11. 11. MK99 – Big Data 11 Partitioning (here, community detection in networks) 1 2 All car drivers Same car drivers, represented as a network: A connection between 2 car drivers means they share common characteristics Communities detected by an algorithm and represented visually with different colors: The algorithm identifies groups of individuals which share many connections, and which have relatively fewer connections with the rest. Can be implemented in Gephi
  12. 12. MK99 – Big Data 12 Before leaving: Segmentation is useful beyond the marketing plan Segmentation / Clustering / Community detection: -> Useful to understand large datasets in general: - Reveals groups, relations between groups - With the network approach, can even point to the position of single individuals in each group (are they central? Do they bridge to other segments?) -> Useful for operational marketing (ex: email campaigns), not just strategic product launch!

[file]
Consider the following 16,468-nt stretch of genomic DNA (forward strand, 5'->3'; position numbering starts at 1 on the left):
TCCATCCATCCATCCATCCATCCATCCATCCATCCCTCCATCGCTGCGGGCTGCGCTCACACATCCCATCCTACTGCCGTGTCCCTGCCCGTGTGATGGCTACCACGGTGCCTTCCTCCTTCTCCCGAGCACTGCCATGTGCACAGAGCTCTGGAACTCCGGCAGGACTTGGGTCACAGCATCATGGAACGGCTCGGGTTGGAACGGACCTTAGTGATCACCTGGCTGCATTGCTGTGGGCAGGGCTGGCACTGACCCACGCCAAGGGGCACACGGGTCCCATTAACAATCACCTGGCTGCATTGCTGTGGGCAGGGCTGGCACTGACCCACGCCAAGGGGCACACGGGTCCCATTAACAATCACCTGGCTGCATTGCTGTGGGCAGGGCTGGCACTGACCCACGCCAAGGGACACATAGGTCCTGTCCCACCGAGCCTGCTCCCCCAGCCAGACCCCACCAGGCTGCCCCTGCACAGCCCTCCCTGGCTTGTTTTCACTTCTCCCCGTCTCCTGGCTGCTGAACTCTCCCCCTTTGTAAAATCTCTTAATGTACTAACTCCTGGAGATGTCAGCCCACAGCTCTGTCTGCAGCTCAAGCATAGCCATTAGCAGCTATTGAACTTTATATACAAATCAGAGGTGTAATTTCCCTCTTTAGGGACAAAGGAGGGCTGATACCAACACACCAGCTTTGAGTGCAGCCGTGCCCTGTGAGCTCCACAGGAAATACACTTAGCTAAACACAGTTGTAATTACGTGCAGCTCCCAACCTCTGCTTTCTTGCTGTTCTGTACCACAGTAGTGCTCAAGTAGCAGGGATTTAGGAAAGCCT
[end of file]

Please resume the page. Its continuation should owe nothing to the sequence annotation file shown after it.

13. 13. MK99 – Big Data 13 Summary • Segmentation transforms a crowd of data into sub- groups, enabling targeting and positioning. • Traditional and recent approaches to segmentation are available in click-and-point software (Excel, Gephi) • Segmentation is useful for operational decisions as well – not just the big strategic product development
  14. 14. MK99 – Big Data 14 This slide presentation is part of a course offered by EMLYON Business School (www.em-lyon.com) Contact Clement Levallois (levallois [at] em-lyon.com) for more information.

×